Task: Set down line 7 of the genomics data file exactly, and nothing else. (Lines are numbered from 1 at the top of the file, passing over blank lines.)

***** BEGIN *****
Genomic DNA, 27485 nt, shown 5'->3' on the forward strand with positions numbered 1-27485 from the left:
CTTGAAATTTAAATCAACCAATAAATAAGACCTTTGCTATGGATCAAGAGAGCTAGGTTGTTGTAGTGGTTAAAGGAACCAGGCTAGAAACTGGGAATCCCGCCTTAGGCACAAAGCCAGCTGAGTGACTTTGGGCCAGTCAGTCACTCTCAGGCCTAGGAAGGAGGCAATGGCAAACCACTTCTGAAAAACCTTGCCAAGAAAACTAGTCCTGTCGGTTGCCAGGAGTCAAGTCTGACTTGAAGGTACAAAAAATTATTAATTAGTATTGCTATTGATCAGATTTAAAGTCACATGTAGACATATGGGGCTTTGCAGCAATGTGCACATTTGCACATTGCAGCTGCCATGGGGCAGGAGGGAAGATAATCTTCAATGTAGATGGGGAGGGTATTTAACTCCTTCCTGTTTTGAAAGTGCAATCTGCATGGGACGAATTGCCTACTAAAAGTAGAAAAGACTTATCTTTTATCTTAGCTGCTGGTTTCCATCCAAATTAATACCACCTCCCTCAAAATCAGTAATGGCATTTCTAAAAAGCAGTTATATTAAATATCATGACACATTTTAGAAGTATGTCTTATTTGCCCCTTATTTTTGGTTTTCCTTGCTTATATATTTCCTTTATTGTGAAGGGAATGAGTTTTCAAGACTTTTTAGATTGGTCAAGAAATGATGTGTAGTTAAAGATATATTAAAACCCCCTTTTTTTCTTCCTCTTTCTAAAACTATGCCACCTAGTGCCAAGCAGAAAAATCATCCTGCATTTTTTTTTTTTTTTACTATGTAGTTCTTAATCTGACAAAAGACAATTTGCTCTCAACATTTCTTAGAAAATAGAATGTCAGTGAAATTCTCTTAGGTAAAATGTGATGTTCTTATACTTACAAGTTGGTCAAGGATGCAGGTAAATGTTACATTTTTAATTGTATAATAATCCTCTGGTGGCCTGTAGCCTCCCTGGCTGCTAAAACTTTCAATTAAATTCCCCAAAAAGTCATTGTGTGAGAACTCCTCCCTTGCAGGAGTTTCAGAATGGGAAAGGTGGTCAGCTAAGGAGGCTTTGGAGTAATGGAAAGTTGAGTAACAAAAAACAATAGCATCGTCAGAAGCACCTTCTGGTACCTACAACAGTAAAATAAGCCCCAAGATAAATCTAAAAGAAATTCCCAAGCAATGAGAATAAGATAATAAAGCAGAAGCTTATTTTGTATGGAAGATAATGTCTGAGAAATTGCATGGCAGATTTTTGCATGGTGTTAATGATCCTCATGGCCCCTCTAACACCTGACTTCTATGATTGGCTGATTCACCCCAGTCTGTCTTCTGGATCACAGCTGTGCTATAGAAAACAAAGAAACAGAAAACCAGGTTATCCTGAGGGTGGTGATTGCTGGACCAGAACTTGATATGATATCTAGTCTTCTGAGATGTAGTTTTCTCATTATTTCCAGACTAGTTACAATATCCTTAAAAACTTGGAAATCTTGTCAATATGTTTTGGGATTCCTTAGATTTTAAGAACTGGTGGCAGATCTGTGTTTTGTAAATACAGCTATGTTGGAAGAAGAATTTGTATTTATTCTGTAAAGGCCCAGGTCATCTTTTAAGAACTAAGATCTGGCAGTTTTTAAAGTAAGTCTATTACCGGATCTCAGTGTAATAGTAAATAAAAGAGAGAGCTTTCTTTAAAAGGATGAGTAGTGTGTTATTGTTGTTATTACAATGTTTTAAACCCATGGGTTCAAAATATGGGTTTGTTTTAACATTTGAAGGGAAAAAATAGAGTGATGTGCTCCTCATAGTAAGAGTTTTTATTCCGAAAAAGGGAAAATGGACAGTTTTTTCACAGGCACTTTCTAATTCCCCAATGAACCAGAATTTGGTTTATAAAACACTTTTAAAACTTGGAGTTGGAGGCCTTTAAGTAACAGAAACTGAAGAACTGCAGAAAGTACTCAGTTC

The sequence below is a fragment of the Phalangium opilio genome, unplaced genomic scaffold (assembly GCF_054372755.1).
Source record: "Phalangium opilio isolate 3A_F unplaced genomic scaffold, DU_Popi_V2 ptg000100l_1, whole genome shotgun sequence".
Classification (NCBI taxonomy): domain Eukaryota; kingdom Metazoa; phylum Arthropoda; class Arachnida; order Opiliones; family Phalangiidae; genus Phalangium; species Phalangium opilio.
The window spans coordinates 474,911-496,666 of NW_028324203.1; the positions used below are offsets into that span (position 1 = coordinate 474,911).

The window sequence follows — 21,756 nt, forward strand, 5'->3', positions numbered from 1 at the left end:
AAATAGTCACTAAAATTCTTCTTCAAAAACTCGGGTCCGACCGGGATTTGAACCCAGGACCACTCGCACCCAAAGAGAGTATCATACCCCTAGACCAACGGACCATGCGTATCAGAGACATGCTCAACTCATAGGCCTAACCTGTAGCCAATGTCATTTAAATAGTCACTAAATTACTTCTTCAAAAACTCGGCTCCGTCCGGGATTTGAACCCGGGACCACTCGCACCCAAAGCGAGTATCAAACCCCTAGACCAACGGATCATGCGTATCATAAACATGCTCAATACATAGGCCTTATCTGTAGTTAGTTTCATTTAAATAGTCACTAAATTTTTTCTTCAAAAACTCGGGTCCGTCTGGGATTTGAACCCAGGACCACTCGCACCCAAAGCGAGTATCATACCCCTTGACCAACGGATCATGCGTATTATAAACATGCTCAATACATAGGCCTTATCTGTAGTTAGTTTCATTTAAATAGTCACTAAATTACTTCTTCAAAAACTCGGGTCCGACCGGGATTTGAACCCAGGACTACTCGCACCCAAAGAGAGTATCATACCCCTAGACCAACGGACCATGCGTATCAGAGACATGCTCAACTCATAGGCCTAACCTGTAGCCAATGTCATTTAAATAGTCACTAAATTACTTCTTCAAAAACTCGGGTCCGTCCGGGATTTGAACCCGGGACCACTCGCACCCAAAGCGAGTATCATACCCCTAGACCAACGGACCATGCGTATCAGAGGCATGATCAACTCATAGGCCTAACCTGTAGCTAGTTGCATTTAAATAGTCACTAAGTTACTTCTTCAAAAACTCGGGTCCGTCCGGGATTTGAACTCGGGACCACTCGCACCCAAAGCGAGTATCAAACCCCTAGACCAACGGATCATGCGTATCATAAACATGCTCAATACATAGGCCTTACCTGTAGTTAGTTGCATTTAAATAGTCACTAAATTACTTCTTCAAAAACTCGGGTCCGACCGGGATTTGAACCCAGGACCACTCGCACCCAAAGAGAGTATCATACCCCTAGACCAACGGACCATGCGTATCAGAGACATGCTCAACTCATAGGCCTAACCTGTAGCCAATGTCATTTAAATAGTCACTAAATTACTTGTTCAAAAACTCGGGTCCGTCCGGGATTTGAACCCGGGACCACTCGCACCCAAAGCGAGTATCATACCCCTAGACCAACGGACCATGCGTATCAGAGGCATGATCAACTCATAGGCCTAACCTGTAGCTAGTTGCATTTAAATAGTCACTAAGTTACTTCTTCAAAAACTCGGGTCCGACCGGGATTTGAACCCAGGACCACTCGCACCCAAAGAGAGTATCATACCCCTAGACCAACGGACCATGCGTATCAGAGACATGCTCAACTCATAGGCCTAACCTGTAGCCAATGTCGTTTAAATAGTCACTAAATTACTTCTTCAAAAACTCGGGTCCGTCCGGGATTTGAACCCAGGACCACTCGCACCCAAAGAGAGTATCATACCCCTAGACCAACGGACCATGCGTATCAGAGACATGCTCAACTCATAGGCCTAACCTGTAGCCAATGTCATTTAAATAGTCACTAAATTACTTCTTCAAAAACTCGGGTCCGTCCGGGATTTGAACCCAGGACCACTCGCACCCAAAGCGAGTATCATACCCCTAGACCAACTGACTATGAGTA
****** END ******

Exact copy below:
The window sequence follows — 21,756 nt, forward strand, 5'->3', positions numbered from 1 at the left end: